British Barrister Barbara Hewson (pictured above) has called for the age of consent to be lowered to 13 in order to stop “the persecution of old men” such as Jimmy Savillle and BBC luminary Stuart Hall, who has admitted 14 charges of indecently assaulting girls as young as nine.
Hewson refers to Hall’s crimes as “low-level misdeameanours” and claims that “ordinarily” they would “not be prosecuted”. Further, she has called for an end to victim anonymity in rape cases. Not surprisingly, her comments in an on-line magazine (Spiked Online), to which she has contributed regularly for years, has caused a storm of protest. Just to round things off, she also calls for reducing the time for the statute of limitations.
Presumably, she can look forward to a lot of paedophile clients. Defending them is fast becoming a boom industry. Just to show she is not a johnny-come-lately in the market, she can point to other similar comments from the past.
Take, for example, her comments on the case of Baron Bloom who was convicted in 2002 of indecently assaulting a 15-year old girl, after getting her so drunk on champagne she collapsed and was taken to hospital. Her opinion piece was entitled “Girls behaving badly.”
Hewson claims that “However discreditable Bloom’s behaviour, is an indecent assault conviction really warranted in these circumstances? You don’t go out on the town with someone at his expense, insist on going back to his place, take your clothes off and go to bed with him and his mate, and not expect some sort of sexual advance. These girls weren’t prepubescent children – nor could they plead sexual ignorance.”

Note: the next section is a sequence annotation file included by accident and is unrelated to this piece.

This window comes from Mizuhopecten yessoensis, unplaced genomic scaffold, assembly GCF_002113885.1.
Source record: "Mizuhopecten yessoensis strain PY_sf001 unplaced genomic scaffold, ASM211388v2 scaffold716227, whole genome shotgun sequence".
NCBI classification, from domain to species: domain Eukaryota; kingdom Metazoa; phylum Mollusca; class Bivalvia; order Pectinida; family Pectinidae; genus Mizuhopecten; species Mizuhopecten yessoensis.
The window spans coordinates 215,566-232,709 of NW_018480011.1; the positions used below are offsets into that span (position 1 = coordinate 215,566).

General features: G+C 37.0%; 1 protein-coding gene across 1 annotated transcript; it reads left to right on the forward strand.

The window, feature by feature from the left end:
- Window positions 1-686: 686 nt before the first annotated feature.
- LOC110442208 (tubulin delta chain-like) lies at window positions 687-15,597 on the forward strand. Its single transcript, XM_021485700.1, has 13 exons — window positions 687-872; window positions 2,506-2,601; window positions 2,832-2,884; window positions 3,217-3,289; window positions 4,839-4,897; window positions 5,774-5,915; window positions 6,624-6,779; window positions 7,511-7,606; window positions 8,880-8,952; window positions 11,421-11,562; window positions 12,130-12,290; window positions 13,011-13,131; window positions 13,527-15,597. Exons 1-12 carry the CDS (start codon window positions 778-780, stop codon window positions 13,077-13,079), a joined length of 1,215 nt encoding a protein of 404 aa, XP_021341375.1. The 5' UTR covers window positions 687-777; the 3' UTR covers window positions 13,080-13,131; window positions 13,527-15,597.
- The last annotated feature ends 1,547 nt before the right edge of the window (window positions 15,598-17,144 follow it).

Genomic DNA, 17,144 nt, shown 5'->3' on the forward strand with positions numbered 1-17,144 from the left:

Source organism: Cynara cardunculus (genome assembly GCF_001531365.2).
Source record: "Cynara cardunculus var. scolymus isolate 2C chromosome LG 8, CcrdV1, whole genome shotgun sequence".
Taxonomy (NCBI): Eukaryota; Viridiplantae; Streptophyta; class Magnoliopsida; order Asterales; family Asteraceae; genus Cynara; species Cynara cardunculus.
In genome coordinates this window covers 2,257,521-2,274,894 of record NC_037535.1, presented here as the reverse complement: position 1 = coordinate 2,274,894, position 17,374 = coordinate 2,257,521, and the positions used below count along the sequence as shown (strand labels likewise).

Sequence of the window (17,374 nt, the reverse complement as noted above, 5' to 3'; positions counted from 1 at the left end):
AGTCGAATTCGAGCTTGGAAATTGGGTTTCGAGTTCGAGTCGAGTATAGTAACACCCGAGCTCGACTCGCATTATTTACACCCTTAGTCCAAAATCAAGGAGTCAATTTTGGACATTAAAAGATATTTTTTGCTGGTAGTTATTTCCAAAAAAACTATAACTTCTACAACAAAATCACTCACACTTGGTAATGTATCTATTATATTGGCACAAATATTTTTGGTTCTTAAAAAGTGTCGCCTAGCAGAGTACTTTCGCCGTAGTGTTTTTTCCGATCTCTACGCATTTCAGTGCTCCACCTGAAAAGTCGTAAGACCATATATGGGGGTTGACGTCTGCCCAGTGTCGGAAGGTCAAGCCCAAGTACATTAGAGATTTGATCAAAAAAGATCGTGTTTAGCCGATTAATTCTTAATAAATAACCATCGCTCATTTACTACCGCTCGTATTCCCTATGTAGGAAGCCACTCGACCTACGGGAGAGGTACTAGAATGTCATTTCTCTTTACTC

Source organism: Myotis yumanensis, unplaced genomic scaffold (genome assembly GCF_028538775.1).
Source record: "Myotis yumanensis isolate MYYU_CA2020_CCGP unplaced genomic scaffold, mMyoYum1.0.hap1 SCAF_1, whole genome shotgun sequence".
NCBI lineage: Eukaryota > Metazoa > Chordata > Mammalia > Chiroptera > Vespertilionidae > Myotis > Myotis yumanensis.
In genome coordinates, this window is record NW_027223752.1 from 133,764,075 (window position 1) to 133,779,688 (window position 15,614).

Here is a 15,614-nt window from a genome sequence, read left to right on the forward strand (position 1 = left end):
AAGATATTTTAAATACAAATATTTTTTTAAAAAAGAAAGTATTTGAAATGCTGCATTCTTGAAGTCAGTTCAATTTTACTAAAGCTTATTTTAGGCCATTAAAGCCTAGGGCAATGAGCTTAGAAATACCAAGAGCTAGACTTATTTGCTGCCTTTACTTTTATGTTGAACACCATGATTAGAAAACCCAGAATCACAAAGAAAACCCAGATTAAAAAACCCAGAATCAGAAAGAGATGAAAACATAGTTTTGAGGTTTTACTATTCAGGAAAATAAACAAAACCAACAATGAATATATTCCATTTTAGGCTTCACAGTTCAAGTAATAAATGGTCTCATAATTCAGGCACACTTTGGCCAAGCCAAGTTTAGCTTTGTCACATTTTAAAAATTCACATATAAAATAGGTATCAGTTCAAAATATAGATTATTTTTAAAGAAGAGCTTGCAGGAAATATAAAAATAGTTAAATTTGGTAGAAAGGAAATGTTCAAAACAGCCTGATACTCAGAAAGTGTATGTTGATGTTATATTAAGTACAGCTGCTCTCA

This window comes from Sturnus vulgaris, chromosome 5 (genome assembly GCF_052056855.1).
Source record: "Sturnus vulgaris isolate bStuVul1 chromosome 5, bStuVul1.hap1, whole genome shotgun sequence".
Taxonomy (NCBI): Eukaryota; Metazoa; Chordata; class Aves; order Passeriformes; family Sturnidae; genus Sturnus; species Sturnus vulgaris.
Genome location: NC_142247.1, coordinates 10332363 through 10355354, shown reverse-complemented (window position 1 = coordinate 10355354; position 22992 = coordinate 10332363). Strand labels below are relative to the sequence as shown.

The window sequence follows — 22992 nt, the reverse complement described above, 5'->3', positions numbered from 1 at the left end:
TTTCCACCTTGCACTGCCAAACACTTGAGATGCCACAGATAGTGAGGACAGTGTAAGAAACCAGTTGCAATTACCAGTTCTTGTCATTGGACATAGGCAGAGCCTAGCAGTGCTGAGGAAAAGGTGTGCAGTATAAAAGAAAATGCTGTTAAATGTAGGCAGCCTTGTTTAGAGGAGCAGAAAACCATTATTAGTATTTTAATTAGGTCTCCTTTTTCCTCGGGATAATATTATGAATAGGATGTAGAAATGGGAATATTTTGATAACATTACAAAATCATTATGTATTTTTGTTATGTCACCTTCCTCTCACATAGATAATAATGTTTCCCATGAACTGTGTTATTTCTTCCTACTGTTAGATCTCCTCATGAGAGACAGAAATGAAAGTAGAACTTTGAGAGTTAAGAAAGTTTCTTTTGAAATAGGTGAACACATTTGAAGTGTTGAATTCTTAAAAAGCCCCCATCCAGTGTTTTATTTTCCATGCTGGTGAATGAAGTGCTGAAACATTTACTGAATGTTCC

She goes on to claim, that despite their age and state of intoxication, they really were the abusers and not the victims. “In fact, it’s remarkable that a prosecution was brought at all. Ms A and Ms B invited sexual attention”, she muses. Just to be sure ageing paedophiles know whose side she is on, she continues with the broad statement that “We are becoming inured to the spectacle of men in court facing serious criminal charges.”
On the matter of victim identification, Ms. Hewson sums her views up with the comment that “If would-be complainants decide that going to court is too much hassle, that is a decision they are entitled to take. It should not be seen as a failure of the criminal justice system.”
Now, Ms. Hewson is in the U,K, and not here. However, she is an example of something this blog has attempted to highlight through local examples. This is that the paedophile side (cover-up proponents etc.) will point to an “expert” or “prominent person” who sides with them. So we hear of such people being appointed to the Catholic Church’s PR unit, for example. We only hear what has been put in the press release. Digging further often reveals inconsistencies.
On the surface, if she had not made such a stupid statement, Ms. Hewson is both prominent and expert. She is, after all, a leading barrister. She appears to be a good feminist, who helped form the Association of Women Barristers, for which she was awarded an honorary fellowship of the University of Westminster “for services to law”. She is regarded as a shining light for her work with “equality of women at the Bar,” and women’s reproductive rights in Ireland.
Pity she supports dirty old men.
[Postscript: An on-line petition calling for Ms. Hewson’s sacking by her law firm is available at http://www.change.org/en-GB/petitions/law-society-to-fire-barbara-hewson-senior-barrister-public-at-hardwicke]
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TOMORROW: Robert Waddington’s Legacy
That’s all I can say
Lewis Blayse (né Lewin Blazevich)